No jacket required: Hearth + Press

A casual but sophisticated choice for downtown pre- or postevent dining

Neapolitan-style pizzas are a specialty: here’s the classic margarita, with tomato, basil, and mozzarella.

Photos by kc kratt


Hearth + Press 
665 Main St.
262-0866 or


Not so long ago, Buffalo’s theater district dining options were limited to familiar standbys like Cabaret, Bijou Grille, and the now-closed Encore or, on the other end of the spectrum, grab-and-go lunch counters. It seemed like the market for sit-down restaurants was limited; only a few have survived. Most evenings, the area didn’t attract much foot traffic, unless Shea’s was presenting. That lack of steady theater patronage makes it tough to sustain a restaurant.


Today, every block of downtown Buffalo, theater district or otherwise, seems livelier than it did a decade ago: more downtown workers, more stores and restaurants to patronize, more apartment dwellers in the urban core, more hotel guests, more evening entertainment choices.


Even so, on a recent winter Thursday night, Hearth + Press was quiet. Part of the quiet was the space—despite the Brooklyn-like name and Edison light bulbs, there’s nothing reminiscent of a New York City restaurant about the generous space between diners’ tables, and between those tables and the counter. That evening, only a few diners were seated, not coming close to filling the space. Would this be another restaurant that struggled to find business when there wasn’t a show at Shea’s? Or would this be a place that would find its own, larger niche? So often the question of a restaurant’s survival depends as much on that restaurant’s perceived identity as it does on what comes out of the kitchen.



But, before we go there: what came out of the kitchen? We started with a caprese salad, standard with fresh basil, mozzarella, tomatoes, olive oil and balsamic. We enjoyed it though I would have preferred the tomatoes at room temperature rather than a little cold.


Then we tried the margarita pizza, the crust of which was a little soft, but otherwise good quality. Gnocchi with pesto was served on a bed of arugula, a choice some might find odd but which I personally enjoyed and thought went really well with the pesto.


Gnocchi with pesto; caprese salad


A chicken and pesto panini was praised for coming together cohesively with melted mozzarella and all ingredients warmed all the way through; this was a true panini and not just a sandwich with a grilled outside. It was served with a few hand-cut potato wedge-style fries that turned out to be much crispier than they looked, but could have used a bit more seasoning. Finally, the Nutella and banana dessert pizza had the same slightly soft crust as its savory counterpart.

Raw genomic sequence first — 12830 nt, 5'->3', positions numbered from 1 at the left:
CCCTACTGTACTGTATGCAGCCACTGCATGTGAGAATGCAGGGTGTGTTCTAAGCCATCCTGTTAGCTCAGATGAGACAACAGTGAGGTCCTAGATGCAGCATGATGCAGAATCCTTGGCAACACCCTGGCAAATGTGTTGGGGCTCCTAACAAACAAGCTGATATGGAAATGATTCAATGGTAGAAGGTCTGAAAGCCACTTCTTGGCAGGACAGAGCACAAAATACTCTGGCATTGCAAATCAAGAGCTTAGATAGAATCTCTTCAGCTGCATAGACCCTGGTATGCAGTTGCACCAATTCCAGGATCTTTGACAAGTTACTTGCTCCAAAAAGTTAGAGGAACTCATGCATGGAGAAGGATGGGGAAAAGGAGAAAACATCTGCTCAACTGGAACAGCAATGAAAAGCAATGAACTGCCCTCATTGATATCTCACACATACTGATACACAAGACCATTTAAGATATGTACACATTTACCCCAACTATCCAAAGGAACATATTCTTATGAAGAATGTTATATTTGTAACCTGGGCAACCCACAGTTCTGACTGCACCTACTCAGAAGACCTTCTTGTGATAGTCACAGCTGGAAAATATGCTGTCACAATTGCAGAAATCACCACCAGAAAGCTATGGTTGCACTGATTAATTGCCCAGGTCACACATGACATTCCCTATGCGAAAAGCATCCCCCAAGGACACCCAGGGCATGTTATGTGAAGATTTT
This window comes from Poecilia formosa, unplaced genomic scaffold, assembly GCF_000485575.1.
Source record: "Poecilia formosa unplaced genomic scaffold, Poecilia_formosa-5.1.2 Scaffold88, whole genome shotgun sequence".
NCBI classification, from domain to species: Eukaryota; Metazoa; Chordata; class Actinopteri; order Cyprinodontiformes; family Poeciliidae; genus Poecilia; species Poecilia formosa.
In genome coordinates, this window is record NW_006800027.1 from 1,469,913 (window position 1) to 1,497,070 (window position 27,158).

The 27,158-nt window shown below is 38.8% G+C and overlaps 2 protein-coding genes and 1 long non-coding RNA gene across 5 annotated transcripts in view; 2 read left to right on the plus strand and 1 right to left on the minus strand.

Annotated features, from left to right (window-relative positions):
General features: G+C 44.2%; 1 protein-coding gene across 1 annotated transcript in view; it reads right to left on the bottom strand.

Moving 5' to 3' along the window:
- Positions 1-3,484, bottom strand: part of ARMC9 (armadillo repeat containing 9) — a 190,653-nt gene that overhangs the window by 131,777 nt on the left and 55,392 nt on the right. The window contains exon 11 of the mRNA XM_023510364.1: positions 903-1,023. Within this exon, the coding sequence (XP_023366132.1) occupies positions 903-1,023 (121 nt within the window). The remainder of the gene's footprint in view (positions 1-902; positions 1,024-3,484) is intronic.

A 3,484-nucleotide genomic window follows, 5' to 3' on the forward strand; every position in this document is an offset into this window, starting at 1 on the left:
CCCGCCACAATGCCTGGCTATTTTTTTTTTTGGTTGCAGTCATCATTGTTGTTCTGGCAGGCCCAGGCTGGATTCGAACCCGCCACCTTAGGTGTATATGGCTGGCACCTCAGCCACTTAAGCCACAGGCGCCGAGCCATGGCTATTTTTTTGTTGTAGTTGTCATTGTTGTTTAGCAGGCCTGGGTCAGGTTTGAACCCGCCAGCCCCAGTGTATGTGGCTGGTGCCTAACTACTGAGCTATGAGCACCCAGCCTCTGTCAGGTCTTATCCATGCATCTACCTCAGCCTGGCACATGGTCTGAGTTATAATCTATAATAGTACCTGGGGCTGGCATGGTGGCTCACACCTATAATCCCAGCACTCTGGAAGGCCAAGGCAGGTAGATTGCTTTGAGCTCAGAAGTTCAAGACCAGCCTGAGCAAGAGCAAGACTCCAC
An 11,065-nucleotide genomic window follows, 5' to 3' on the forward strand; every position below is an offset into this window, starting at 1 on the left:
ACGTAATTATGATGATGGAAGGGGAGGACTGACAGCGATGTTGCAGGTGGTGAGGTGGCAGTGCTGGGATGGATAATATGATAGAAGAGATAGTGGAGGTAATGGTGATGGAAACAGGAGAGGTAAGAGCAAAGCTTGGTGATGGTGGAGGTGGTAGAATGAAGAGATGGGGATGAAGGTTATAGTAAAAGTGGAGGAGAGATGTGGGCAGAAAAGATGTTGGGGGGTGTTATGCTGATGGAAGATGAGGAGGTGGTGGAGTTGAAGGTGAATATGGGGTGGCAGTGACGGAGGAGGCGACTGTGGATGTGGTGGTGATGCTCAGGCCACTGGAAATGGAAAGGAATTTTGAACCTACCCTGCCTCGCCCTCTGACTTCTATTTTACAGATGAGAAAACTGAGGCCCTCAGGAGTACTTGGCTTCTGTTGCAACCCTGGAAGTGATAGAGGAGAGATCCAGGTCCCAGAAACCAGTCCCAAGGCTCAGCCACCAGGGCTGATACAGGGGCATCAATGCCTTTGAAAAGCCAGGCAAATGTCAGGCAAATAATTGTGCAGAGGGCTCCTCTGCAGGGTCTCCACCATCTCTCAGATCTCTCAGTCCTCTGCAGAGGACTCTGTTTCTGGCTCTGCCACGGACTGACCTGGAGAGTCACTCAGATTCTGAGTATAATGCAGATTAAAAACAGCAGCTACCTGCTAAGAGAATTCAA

Chicken and pesto panini; Nutella and banana dessert pizza


The restaurant specializes in Neapolitan-style, flat, individual pizzas with toppings that include four-cheese, meatball, roasted vegetable, and prosciutto and arugula. It also serves a few Middle Eastern-influenced specialties like a pizza with zataar spice blend and a dessert with rosewater syrup. I would like to return to try the Middle Eastern choices, though, for us, even though the pizzas were the advertised main event, the pasta and panini ended up as the stars.


The minimal but well-chosen wine offering includes about eight each of red and white, all around $10 per glass. My coworker and I both enjoyed the cabernet, which had a bit of fruitiness and was not too dry. Though they weren’t featured on the menu, I could see behind the bar that Hearth + Press also offers classic Italian liquors like Aperol, Campari, Limoncello and—yes, in Italy this is a digestif, much to the delight of this American tourist—Jaegermeister. There were a couple of local beers on tap including a Southern Tier IPA, as well as Italian selections like Peroni. Sangria is sold for $25 per carafe.


And as to the first question, what is it that Hearth + Press is? Neighborhood gathering spot? Quick downtown lunch option? Neapolitan pizza destination? Morning coffee stop? (The restaurant opens at 10 a.m. on weekdays and serves French press tea and coffee, and espresso drinks.) Pre-theater sit-down dining? The vast space, though it detracts from conviviality, is probably a plus in warmer months when diners aren’t stuck sweating it out next to a hot pizza oven. Diners can order at the counter, but table service is offered, at least in the evening, when we were there. Service is pleasant, swift without being hurried, and responsive; our waitress noticed before we did that she had brought us the wrong bill and promptly remedied the situation. The answer might be that Hearth + Press fills a niche in the vast middle ground between coffee shop and white tablecloths—you can have a drink, be served by waitstaff, and have a chat at a reasonable volume, before or after your main event of the night, whatever it might be.


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